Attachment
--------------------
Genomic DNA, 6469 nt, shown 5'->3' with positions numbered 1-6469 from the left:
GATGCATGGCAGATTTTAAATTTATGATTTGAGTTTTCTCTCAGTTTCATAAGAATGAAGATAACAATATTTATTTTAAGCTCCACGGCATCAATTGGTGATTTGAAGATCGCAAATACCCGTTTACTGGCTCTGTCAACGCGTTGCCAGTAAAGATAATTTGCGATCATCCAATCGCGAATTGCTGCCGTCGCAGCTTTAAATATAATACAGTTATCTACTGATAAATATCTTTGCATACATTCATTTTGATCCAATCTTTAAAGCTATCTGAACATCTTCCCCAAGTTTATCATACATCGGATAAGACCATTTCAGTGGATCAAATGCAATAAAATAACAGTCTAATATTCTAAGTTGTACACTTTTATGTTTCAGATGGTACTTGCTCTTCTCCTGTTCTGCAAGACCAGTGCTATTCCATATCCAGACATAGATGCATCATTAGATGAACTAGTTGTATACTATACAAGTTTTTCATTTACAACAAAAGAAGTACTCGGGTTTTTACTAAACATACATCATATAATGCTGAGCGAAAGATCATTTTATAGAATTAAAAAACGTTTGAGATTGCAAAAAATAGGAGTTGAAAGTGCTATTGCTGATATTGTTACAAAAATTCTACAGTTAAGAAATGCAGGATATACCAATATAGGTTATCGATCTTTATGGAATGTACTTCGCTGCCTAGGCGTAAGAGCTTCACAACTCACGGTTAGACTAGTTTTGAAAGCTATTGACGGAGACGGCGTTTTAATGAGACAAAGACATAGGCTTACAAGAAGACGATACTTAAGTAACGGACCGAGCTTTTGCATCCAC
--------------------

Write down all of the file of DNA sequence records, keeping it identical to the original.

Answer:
Genomic DNA, 6469 nt, shown 5'->3' with positions numbered 1-6469 from the left:
GATGCATGGCAGATTTTAAATTTATGATTTGAGTTTTCTCTCAGTTTCATAAGAATGAAGATAACAATATTTATTTTAAGCTCCACGGCATCAATTGGTGATTTGAAGATCGCAAATACCCGTTTACTGGCTCTGTCAACGCGTTGCCAGTAAAGATAATTTGCGATCATCCAATCGCGAATTGCTGCCGTCGCAGCTTTAAATATAATACAGTTATCTACTGATAAATATCTTTGCATACATTCATTTTGATCCAATCTTTAAAGCTATCTGAACATCTTCCCCAAGTTTATCATACATCGGATAAGACCATTTCAGTGGATCAAATGCAATAAAATAACAGTCTAATATTCTAAGTTGTACACTTTTATGTTTCAGATGGTACTTGCTCTTCTCCTGTTCTGCAAGACCAGTGCTATTCCATATCCAGACATAGATGCATCATTAGATGAACTAGTTGTATACTATACAAGTTTTTCATTTACAACAAAAGAAGTACTCGGGTTTTTACTAAACATACATCATATAATGCTGAGCGAAAGATCATTTTATAGAATTAAAAAACGTTTGAGATTGCAAAAAATAGGAGTTGAAAGTGCTATTGCTGATATTGTTACAAAAATTCTACAGTTAAGAAATGCAGGATATACCAATATAGGTTATCGATCTTTATGGAATGTACTTCGCTGCCTAGGCGTAAGAGCTTCACAACTCACGGTTAGACTAGTTTTGAAAGCTATTGACGGAGACGGCGTTTTAATGAGACAAAGACATAGGCTTACAAGAAGACGATACTTAAGTAACGGACCGAGCTTTTGCATCCAC